Any GPIOs that aren’t connected on the RaspberryPi Model B revision 1.0 circuit board are crossed out, and the GPIOs available on the GPIO Connector (P1) are in bold, with their default function (according to the schematics) in bold italics.

GPIO Pins Alternative Function Assignment

Pull ALT0 ALT1 ALT2 ALT3 ALT4 ALT5 RPi Rev1.0 signal name RPi Rev2.0 signal name RPi Rev1.0 connection RPi Rev2.0 connection
GPIO0
High SDA0 SA5 <reserved> SDA0 SDA0 P1-03 S5-14
GPIO1
High SCL0 SA4 <reserved> SCL0 SCL0 P1-05 S5-13
GPIO2
High SDA1 SA3 <reserved> SDA1 SDA1 S5-14 P1-03
GPIO3
High SCL1 SA2 <reserved> SCL1 SCL1 S5-13 P1-05
GPIO4
High GPCLK0 SA1 <reserved> ARM_TDI GPIO_GCLK GPIO_GCLK P1-07 P1-07
GPIO5
High GPCLK1 SA0 <reserved> ARM_TDO CAM_CLK CAM_CLK S5-12 S5-12
GPIO6
High GPCLK2 SOE_N / SE <reserved> ARM_RTCK LAN_RUN LAN_RUN IC3-12 IC3-12
GPIO7
High SPI0_CE1_N SWE_N / SRW_N <reserved> SPI_CE1_N SPI_CE1_N P1-26 P1-26
GPIO8
High SPI0_CE0_N SD0 <reserved> SPI_CE0_N SPI_CE0_N P1-24 P1-24
GPIO9
Low SPI0_MISO SD1 <reserved> SPI_MISO SPI_MISO P1-21 P1-21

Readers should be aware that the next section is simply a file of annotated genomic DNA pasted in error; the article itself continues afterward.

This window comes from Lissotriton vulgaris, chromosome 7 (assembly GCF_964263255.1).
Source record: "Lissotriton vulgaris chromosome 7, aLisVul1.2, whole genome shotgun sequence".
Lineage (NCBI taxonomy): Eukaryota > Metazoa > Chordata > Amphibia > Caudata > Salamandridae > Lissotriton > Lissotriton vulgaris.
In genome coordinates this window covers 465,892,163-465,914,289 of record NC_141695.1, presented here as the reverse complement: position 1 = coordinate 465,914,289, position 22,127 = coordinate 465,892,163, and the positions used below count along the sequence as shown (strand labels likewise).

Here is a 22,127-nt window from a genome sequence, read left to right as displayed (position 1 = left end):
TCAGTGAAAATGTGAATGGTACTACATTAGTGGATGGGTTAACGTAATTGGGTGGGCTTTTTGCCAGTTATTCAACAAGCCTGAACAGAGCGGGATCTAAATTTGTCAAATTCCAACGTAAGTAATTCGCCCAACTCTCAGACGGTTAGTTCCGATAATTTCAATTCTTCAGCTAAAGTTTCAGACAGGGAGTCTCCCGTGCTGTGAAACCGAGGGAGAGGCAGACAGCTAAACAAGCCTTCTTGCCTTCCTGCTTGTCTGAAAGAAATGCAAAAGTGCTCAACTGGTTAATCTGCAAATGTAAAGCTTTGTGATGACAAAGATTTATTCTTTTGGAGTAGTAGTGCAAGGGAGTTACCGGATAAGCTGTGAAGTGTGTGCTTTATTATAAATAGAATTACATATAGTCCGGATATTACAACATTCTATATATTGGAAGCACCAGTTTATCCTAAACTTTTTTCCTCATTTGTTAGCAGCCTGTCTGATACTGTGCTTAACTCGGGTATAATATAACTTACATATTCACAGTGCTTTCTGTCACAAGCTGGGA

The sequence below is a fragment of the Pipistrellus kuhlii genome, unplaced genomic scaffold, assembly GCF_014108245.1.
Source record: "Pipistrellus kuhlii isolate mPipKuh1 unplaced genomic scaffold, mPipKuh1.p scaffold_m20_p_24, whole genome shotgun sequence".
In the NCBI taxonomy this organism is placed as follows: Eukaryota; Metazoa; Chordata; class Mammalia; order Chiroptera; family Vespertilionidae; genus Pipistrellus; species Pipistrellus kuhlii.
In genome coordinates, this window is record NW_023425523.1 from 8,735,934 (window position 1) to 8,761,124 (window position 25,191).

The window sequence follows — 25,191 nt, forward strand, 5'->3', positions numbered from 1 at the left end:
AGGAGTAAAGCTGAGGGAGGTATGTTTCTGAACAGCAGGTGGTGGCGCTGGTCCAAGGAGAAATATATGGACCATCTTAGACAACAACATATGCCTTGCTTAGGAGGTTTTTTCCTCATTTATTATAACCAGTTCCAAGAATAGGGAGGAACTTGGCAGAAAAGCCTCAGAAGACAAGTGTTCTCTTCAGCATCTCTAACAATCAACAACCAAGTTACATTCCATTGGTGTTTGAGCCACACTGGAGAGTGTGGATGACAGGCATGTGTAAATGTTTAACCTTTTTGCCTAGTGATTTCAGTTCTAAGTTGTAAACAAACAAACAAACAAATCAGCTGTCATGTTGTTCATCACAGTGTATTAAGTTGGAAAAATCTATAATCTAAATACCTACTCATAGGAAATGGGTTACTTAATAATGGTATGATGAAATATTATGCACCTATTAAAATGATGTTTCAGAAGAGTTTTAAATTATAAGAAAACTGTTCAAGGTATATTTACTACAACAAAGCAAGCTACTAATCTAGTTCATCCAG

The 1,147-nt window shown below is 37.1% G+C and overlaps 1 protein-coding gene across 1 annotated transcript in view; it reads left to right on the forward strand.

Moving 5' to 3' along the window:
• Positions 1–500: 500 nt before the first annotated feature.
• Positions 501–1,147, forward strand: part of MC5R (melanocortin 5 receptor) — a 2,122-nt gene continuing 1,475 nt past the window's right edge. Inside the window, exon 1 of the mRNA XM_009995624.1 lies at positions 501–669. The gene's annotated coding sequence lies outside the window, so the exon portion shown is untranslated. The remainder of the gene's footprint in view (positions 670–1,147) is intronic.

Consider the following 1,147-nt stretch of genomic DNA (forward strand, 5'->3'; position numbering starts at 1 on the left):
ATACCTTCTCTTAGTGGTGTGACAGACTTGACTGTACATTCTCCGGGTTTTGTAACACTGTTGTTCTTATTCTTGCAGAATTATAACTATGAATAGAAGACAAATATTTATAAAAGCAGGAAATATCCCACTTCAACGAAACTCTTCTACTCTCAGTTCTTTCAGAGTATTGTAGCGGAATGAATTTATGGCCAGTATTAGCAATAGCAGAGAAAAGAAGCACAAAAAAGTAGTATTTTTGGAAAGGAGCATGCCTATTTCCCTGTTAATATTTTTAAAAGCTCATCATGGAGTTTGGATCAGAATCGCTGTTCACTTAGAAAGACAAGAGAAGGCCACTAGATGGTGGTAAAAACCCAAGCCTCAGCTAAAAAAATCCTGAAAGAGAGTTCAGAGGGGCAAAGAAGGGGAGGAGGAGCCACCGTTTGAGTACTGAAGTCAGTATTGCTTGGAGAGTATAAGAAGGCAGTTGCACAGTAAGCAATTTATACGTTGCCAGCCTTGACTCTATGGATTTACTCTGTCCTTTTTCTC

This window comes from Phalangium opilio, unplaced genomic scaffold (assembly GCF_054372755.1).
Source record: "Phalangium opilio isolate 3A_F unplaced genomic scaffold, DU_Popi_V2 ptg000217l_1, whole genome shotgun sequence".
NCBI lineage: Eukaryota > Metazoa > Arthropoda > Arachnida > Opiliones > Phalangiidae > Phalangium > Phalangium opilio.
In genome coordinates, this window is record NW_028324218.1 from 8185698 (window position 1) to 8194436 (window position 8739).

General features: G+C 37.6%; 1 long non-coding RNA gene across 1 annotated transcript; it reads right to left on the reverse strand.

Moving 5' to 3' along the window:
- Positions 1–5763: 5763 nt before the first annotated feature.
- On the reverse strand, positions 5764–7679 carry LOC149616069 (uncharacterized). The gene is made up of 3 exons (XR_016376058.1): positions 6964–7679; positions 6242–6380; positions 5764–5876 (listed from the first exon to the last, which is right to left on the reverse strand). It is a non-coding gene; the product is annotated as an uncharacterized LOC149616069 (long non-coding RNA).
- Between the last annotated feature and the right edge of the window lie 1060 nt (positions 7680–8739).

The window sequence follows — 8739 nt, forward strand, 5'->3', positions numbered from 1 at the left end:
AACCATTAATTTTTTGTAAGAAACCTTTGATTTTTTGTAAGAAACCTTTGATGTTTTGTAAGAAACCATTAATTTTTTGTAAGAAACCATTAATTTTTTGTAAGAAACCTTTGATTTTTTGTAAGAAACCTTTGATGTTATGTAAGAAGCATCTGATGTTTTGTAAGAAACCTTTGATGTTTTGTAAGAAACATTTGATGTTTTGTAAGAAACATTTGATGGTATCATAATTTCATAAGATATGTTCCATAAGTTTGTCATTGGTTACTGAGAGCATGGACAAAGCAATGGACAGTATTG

GPIO10
Low SPI0_MOSI SD2 <reserved> SPI_MOSI SPI_MOSI P1-19 P1-19
GPIO11
Low SPI0_SCLK SD3 <reserved> SPI_SCLK SPI_SCLK P1-23 P1-23
GPIO12
Low PWM0 SD4 <reserved> ARM_TMS nc nc
GPIO13
Low PWM1 SD5 <reserved> ARM_TCK nc nc
GPIO14
Low TXD0 SD6 <reserved> TXD1 TXD0 TXD0 P1-08 P1-08
GPIO15
Low RXD0 SD7 <reserved> RXD1 RXD0 RXD0 P1-10 P1-10
GPIO16
Low <reserved> SD8 <reserved> CTS0 SPI1_CE2_N CTS1 STATUS_LED_N STATUS_LED_N D5 (OK LED) D5 (ACT LED)
GPIO17
Low <reserved> SD9 <reserved> RTS0 SPI1_CE1_N RTS1 GPIO_GEN0 GPIO_GEN0 P1-11 P1-11
GPIO18
Low PCM_CLK SD10 <reserved> BSCSL SDA / MOSI SPI1_CE0_N PWM0 GPIO_GEN1 GPIO_GEN1 P1-12 P1-12
GPIO19
Low PCM_FS SD11 <reserved> BSCSL SCL / SCLK SPI1_MISO PWM1 nc nc
GPIO20
Low PCM_DIN SD12 <reserved> BSCSL / MISO SPI1_MOSI GPCLK0 nc nc
GPIO21
Low PCM_DOUT SD13 <reserved> BSCSL / CE_N SPI1_SCLK GPCLK1 GPIO_GEN2 CAM_GPIO P1-13 S5-11
GPIO22
Low <reserved> SD14 <reserved> SD1_CLK ARM_TRST GPIO_GEN3 GPIO_GEN3 P1-15 P1-15